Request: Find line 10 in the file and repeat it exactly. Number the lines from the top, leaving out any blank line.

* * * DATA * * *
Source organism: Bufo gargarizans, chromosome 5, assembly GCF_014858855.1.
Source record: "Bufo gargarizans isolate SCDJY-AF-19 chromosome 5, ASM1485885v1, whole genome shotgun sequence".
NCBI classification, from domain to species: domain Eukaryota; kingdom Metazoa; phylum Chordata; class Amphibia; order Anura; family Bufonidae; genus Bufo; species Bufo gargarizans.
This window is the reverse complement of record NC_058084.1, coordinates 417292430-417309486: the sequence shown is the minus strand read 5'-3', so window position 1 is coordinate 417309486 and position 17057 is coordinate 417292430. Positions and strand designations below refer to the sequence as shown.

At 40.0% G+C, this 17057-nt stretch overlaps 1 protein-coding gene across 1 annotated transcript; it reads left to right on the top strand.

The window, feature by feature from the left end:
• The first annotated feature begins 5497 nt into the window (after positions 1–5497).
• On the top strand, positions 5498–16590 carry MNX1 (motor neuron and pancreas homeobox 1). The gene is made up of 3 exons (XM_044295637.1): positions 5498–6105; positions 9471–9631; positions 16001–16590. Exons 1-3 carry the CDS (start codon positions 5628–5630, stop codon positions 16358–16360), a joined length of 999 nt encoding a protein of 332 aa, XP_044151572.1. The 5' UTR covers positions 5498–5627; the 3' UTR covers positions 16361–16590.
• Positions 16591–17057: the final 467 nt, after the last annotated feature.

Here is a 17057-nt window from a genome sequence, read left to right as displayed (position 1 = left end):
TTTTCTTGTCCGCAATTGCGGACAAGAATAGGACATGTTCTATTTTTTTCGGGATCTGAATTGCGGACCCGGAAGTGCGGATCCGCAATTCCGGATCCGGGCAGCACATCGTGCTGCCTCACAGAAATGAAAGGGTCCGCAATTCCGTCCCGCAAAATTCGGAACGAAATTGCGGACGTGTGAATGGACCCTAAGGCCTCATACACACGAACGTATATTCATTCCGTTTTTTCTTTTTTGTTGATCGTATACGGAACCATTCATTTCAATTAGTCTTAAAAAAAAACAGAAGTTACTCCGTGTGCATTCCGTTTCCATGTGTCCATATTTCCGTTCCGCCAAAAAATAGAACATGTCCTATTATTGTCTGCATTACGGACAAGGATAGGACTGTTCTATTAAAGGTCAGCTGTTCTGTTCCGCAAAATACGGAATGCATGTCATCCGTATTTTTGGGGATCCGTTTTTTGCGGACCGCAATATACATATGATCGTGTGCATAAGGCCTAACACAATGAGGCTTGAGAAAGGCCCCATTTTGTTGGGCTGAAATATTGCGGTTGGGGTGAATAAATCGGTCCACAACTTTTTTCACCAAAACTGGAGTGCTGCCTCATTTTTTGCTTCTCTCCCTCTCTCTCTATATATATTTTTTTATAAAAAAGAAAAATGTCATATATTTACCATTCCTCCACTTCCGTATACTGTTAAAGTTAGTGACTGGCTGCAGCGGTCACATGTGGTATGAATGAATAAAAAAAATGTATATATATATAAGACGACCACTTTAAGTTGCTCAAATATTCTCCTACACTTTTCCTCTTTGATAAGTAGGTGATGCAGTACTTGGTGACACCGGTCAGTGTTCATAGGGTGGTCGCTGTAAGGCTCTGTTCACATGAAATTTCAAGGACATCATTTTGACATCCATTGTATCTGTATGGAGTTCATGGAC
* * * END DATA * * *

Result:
Here is a 17057-nt window from a genome sequence, read left to right as displayed (position 1 = left end):